A birth doula is someone qualified to provide non-medical support during labor. She is trained in ways to give emotional, physical and informational support to women before, during and shortly after birth. She does not give medical advice or perform clinical duties such as blood pressure or cervical checks. A doula’s job is to assist a woman to achieve the birth she wants, whether that be a completely unmedicated water birth or an epidural as soon as she heads to the hospital.
A doula’s role can take many different shapes. She can provide a laboring woman with comfort measures, such as massage, counterpressure or position suggestions. Additionally, she can give a mother emotional support and reassurance during this challenging time and can provide her with information on many routine procedures such as IV’s, Pitocin, narcotic pain medication and epidurals. She can also assist a woman’s partner by reminding him to eat and drink and helping him to support his partner effectively.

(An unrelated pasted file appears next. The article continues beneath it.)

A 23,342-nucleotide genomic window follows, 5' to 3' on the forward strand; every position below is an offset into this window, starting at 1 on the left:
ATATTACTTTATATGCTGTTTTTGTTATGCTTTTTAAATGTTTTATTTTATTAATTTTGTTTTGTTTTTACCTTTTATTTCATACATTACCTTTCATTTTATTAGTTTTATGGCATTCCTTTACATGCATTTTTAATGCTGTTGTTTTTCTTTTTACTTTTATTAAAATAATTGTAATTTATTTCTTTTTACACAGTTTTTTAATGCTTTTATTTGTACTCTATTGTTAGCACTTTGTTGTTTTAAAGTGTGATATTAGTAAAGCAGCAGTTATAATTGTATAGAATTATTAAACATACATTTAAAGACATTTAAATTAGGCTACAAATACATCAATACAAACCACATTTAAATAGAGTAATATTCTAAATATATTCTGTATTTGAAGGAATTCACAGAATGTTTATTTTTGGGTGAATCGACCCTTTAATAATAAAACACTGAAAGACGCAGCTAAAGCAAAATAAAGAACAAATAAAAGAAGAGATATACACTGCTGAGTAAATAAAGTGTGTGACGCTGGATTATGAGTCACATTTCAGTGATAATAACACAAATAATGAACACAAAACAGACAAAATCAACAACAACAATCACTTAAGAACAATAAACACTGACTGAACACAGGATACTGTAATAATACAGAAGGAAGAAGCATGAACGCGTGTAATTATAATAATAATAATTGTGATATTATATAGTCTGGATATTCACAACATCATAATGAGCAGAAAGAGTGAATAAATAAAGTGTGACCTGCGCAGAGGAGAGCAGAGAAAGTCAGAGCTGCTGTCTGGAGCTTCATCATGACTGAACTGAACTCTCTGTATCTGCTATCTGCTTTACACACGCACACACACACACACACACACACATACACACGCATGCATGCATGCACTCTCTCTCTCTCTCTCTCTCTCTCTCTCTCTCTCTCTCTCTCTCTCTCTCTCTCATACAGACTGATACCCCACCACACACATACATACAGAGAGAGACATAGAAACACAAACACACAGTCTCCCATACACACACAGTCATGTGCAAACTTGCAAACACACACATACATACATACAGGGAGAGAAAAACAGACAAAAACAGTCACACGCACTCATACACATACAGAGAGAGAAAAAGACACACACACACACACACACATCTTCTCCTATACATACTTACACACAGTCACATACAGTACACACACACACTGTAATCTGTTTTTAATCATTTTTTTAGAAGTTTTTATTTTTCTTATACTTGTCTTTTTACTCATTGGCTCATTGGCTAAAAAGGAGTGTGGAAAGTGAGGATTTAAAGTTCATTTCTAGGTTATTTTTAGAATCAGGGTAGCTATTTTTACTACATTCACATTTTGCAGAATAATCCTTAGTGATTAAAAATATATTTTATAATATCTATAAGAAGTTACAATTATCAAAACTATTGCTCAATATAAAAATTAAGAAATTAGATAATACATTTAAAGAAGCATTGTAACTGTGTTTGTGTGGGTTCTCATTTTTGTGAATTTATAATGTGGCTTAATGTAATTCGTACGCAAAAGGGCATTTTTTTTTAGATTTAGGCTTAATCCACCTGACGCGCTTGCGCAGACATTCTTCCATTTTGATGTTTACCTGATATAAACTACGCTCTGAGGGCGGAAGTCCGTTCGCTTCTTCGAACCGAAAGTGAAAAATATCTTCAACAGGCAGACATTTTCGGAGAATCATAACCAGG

Most doulas meet with you a few times before your birth to talk about your preferences and many will visit you at your home a week or two after your baby arrives.
A doula will generally join you once you are in active labor and, unlike clinical care providers, will remain with you during the whole of your birth.